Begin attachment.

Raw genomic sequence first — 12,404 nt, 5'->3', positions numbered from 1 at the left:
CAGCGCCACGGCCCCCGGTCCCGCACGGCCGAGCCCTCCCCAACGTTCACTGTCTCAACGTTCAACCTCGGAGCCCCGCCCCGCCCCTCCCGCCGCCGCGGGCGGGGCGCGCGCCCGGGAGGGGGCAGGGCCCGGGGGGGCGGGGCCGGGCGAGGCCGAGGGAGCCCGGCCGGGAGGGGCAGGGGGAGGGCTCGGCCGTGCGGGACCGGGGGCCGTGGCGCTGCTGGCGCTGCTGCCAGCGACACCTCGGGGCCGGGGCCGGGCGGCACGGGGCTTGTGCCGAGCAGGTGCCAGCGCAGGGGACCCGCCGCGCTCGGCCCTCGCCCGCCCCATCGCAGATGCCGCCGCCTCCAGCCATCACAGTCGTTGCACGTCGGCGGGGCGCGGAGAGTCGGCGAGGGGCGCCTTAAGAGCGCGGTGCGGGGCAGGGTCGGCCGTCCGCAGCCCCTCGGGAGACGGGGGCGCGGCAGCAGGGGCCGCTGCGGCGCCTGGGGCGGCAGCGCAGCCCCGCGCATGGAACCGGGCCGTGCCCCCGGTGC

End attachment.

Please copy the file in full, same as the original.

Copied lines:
Raw genomic sequence first — 12,404 nt, 5'->3', positions numbered from 1 at the left:
CAGCGCCACGGCCCCCGGTCCCGCACGGCCGAGCCCTCCCCAACGTTCACTGTCTCAACGTTCAACCTCGGAGCCCCGCCCCGCCCCTCCCGCCGCCGCGGGCGGGGCGCGCGCCCGGGAGGGGGCAGGGCCCGGGGGGGCGGGGCCGGGCGAGGCCGAGGGAGCCCGGCCGGGAGGGGCAGGGGGAGGGCTCGGCCGTGCGGGACCGGGGGCCGTGGCGCTGCTGGCGCTGCTGCCAGCGACACCTCGGGGCCGGGGCCGGGCGGCACGGGGCTTGTGCCGAGCAGGTGCCAGCGCAGGGGACCCGCCGCGCTCGGCCCTCGCCCGCCCCATCGCAGATGCCGCCGCCTCCAGCCATCACAGTCGTTGCACGTCGGCGGGGCGCGGAGAGTCGGCGAGGGGCGCCTTAAGAGCGCGGTGCGGGGCAGGGTCGGCCGTCCGCAGCCCCTCGGGAGACGGGGGCGCGGCAGCAGGGGCCGCTGCGGCGCCTGGGGCGGCAGCGCAGCCCCGCGCATGGAACCGGGCCGTGCCCCCGGTGC